At 74, she looks like, well, Barbra Streisand, albeit a softer, more subdued version than the one you know from six decades of movies, from her Oscar winning-debut in the musical Funny Girl (1968), in which she recreated her Broadway performance as the Ziegfeld entertainer Fanny Brice, to the comedy The Guilt Trip (2012), with Seth Rogen. 

Streisand says she hates to leave her Malibu property, the place where she can be in control. Almost as soon as she set foot onstage, during rehearsals for her first Broadway show, I Can Get It for You Wholesale, she has known, she says, that she was born to be a director, in all senses of that word.

She has become one behind the camera, as the pioneering female director, star and producer of Yentl, The Prince of Tides and The Mirror Has Two Faces. Being that kind of director, though, means waiting for green-lights and money and rights to material. Though it had been announced a few weeks earlier that she would be making her long-anticipated version of the musical Gypsy — in which she would portray the ultimate stage mother, Mama Rose — that project is again in limbo.

The record is ‘Encore’, the 35th of Streisand’s studio albums. She says that working on the numbers with the other singers — performers known principally for film work, and including Antonio Banderas, Alec Baldwin, Anne Hathaway and Seth MacFarlane — was rather like producing a series of mini-movies. She added dialogue and, in some cases, altered lyrics from Broadway classics.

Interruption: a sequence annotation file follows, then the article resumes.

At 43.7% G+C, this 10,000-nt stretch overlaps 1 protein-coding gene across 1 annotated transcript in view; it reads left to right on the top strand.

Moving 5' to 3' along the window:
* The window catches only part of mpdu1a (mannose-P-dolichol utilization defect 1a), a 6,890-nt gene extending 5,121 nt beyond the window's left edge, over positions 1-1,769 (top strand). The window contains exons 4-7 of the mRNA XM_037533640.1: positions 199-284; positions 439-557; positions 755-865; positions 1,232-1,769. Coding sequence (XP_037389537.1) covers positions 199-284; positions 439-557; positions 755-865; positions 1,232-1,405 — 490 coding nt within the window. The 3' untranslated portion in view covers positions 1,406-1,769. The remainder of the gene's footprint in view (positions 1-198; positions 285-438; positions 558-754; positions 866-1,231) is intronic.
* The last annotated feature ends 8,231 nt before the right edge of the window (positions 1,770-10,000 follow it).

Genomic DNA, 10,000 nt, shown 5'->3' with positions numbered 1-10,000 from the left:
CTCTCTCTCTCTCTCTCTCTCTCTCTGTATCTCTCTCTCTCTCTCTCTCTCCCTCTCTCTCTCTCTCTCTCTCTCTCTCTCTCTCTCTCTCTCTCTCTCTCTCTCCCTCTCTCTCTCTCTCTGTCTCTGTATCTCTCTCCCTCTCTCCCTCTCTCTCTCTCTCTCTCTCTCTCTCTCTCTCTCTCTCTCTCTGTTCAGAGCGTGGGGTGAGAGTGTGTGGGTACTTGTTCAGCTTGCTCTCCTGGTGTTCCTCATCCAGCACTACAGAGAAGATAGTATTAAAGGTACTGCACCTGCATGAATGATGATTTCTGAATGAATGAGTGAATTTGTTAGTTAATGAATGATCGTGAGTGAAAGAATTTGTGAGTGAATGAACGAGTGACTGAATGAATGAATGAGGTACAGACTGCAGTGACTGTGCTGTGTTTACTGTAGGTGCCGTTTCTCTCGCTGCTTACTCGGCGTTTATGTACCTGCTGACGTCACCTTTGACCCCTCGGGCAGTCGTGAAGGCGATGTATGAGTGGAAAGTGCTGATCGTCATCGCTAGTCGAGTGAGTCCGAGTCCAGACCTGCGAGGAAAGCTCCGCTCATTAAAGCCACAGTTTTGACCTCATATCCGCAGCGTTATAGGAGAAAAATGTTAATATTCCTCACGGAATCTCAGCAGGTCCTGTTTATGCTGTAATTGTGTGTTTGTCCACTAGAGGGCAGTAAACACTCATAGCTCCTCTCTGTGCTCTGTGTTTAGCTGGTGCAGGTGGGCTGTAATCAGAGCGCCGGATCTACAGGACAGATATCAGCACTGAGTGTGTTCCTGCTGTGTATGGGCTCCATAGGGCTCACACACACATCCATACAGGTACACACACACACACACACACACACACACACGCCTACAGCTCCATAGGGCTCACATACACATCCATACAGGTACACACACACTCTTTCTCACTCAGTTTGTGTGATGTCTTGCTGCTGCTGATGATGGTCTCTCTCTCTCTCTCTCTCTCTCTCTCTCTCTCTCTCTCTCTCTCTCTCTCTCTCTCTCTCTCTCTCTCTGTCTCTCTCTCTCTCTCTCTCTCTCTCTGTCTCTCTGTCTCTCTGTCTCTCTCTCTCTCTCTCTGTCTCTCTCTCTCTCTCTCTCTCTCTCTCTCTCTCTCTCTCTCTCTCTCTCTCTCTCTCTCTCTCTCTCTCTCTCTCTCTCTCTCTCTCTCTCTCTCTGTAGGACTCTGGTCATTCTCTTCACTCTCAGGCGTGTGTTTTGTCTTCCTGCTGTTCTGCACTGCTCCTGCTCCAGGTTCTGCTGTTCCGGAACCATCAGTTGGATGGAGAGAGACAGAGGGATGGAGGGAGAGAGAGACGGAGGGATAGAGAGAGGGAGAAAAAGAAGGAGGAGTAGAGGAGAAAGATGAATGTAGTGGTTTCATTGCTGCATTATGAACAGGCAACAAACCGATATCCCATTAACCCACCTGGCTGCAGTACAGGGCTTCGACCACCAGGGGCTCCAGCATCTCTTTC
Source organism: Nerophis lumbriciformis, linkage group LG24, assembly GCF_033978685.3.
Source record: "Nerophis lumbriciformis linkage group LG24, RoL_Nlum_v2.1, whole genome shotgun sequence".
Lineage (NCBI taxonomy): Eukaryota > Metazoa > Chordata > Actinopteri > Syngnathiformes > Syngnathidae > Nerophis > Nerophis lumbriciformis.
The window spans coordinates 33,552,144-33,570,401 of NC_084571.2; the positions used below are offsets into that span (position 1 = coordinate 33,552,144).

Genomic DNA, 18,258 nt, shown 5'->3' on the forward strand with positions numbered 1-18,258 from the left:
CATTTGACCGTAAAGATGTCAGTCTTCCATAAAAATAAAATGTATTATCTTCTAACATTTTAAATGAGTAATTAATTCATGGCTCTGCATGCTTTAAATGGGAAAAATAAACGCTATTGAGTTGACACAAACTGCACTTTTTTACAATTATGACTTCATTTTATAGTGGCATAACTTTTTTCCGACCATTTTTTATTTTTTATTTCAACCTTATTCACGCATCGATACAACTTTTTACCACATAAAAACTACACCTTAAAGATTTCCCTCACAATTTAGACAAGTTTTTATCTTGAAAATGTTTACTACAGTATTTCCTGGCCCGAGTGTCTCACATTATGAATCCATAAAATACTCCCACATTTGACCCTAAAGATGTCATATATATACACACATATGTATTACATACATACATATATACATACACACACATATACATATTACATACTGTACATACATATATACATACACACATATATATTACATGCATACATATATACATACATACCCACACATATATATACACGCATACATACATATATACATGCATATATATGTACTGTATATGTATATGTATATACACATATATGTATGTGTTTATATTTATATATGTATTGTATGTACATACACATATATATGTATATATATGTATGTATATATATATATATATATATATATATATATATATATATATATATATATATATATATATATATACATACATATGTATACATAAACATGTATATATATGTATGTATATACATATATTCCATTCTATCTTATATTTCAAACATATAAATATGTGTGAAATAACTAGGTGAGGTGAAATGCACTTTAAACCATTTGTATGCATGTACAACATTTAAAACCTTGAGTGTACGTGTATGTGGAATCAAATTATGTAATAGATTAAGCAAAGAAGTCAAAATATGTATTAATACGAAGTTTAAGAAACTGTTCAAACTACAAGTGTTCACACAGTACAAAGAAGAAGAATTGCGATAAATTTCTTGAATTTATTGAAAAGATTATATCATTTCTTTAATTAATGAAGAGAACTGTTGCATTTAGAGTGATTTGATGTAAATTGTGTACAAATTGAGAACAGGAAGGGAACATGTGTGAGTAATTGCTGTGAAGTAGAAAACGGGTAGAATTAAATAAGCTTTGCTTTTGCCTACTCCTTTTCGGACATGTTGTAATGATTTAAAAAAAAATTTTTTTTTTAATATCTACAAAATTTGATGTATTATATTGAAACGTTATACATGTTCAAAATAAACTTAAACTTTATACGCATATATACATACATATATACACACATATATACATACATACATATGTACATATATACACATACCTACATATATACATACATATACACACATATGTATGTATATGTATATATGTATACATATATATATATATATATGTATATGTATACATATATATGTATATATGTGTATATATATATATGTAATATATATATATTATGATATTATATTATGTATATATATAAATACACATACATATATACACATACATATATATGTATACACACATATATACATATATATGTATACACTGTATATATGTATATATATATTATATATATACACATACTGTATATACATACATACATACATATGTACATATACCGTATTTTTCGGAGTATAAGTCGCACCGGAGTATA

For someone like me, who came of age watching and listening to Streisand in the early years of her career, her forced focus on the way she was is a godsend.

It means that I get to see, in the screening room in the Barn, Streisand’s uncut sequence of herself as Fanny Brice performing Swan Lake in the film Funny Girl. I also get to hear about the Rialto of yore, where, as a young woman just a few years out of Erasmus Hall High School in Brooklyn, Streisand became a star in two musicals, I Can Get It for You Wholesale (1962) and Funny Girl (1964), the first and last Broadway shows in which she has appeared.

There’s something, she says, about being judged that unnerves her, especially since her appearance in Central Park in 1967, when 1,50,000 people showed up and she forgot lyrics onstage. Since then, “I always got frightened when I had to perform live.” She was absent from commercial concert stages for the following 27 years. “I’m killing myself for this tour, because there’s a painting I want,” she says. She is a self-described “auction freak,” and the covetable paintings in her house include works by Munch and Modigliani, as well as a portrait of George Washington by Gilbert Stuart.

She seems to look back on her younger self with a certain wonder. “I don’t know that I would have the chutzpah now,” she says.

Anchor to past

But where did that original immense confidence — and hunger — come from? Much has been written about Streisand’s Brooklyn childhood: the gap left by the death of her father, a scholar and schoolteacher, when she was a toddler; the mother who never complimented her and thought she should become a secretary. “She had talent,” she says of her mother, who worked as a secretary but who Streisand describes as also having had “a beautiful voice.”

“She didn’t have the drive. I said, ‘Why didn’t you do this, why didn’t you go after your dream?’ You can have a dream, but how do you manifest it, how do you make it happen? Hard work, heart, taking chances — that was always my philosophy.”

The Malibu residence, as tailored to her tastes and needs as a couture dress might be, would seem to offer a place where a person might shed her shell. I ask her if she feels serene here. She doesn’t answer immediately. So I ask: “Do you EVER feel serene?” “That’s a good question,” she says. So I ask it again. Her muttered response: “No, not really, sad to say.”